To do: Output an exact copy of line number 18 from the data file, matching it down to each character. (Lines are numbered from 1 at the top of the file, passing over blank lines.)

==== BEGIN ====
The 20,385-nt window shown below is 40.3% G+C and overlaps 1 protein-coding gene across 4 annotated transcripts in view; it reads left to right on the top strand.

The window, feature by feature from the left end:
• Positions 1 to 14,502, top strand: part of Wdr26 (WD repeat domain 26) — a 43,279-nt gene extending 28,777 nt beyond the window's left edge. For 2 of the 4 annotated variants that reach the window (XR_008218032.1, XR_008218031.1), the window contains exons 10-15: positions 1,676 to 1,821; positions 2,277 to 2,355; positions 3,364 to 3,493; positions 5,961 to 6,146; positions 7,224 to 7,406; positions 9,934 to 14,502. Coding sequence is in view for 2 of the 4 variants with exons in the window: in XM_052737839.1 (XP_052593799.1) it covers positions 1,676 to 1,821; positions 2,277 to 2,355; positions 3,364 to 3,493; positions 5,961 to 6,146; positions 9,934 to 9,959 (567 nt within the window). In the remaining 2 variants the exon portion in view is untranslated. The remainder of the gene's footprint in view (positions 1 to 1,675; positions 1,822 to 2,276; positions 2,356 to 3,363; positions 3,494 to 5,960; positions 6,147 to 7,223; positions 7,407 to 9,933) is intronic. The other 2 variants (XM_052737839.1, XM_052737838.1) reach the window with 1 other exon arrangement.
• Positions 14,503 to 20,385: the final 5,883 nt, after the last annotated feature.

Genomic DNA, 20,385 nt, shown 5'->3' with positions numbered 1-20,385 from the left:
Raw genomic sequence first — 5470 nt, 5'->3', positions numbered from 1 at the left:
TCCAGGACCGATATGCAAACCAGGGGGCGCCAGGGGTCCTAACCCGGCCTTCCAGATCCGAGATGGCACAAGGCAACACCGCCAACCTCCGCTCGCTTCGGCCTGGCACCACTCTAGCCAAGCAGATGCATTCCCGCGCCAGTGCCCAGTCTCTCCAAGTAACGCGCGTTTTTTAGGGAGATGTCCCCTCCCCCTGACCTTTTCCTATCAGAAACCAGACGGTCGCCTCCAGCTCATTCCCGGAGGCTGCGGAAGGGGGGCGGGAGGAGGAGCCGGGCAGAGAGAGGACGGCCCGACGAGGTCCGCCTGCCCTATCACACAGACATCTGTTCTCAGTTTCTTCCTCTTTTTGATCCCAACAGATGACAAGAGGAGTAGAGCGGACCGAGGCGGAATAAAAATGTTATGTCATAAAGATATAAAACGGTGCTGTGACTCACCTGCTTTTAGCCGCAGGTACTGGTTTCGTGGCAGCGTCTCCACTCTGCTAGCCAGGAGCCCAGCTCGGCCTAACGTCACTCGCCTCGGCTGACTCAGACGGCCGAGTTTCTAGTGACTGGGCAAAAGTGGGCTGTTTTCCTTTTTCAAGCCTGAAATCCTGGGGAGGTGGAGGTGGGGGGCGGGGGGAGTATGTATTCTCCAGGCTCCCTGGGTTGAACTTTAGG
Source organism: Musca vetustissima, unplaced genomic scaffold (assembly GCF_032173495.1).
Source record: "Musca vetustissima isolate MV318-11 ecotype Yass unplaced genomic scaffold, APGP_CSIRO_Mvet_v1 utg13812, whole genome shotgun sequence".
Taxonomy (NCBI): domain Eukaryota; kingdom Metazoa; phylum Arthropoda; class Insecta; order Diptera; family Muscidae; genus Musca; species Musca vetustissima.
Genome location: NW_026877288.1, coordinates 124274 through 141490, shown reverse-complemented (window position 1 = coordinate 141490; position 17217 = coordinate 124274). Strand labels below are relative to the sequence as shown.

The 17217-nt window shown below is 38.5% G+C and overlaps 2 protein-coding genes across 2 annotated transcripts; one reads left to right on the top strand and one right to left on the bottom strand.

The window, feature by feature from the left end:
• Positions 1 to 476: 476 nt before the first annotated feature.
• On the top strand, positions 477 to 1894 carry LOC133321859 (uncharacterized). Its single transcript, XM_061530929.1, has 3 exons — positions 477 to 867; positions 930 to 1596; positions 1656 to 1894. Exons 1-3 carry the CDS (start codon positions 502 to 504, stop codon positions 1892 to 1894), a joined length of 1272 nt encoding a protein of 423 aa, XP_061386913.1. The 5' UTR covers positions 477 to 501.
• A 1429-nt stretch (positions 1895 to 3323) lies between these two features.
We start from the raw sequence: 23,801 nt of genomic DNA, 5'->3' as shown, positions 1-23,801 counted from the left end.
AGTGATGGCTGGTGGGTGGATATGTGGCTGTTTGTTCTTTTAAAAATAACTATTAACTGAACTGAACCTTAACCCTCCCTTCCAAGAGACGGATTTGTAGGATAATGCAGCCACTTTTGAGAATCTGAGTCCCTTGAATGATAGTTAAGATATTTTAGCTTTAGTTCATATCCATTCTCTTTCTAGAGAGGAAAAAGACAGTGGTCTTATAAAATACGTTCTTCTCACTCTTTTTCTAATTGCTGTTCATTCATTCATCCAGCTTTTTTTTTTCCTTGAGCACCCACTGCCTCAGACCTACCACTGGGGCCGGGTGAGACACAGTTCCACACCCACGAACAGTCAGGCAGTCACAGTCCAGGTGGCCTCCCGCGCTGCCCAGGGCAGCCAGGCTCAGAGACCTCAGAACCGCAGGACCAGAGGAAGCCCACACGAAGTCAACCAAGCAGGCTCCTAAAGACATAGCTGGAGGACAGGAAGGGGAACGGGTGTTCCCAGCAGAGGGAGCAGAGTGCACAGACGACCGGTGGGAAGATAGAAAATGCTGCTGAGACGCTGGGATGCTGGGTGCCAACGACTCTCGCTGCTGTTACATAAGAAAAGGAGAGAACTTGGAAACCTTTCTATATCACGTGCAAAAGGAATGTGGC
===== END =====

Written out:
AGTGATGGCTGGTGGGTGGATATGTGGCTGTTTGTTCTTTTAAAAATAACTATTAACTGAACTGAACCTTAACCCTCCCTTCCAAGAGACGGATTTGTAGGATAATGCAGCCACTTTTGAGAATCTGAGTCCCTTGAATGATAGTTAAGATATTTTAGCTTTAGTTCATATCCATTCTCTTTCTAGAGAGGAAAAAGACAGTGGTCTTATAAAATACGTTCTTCTCACTCTTTTTCTAATTGCTGTTCATTCATTCATCCAGCTTTTTTTTTTCCTTGAGCACCCACTGCCTCAGACCTACCACTGGGGCCGGGTGAGACACAGTTCCACACCCACGAACAGTCAGGCAGTCACAGTCCAGGTGGCCTCCCGCGCTGCCCAGGGCAGCCAGGCTCAGAGACCTCAGAACCGCAGGACCAGAGGAAGCCCACACGAAGTCAACCAAGCAGGCTCCTAAAGACATAGCTGGAGGACAGGAAGGGGAACGGGTGTTCCCAGCAGAGGGAGCAGAGTGCACAGACGACCGGTGGGAAGATAGAAAATGCTGCTGAGACGCTGGGATGCTGGGTGCCAACGACTCTCGCTGCTGTTACATAAGAAAAGGAGAGAACTTGGAAACCTTTCTATATCACGTGCAAAAGGAATGTGGC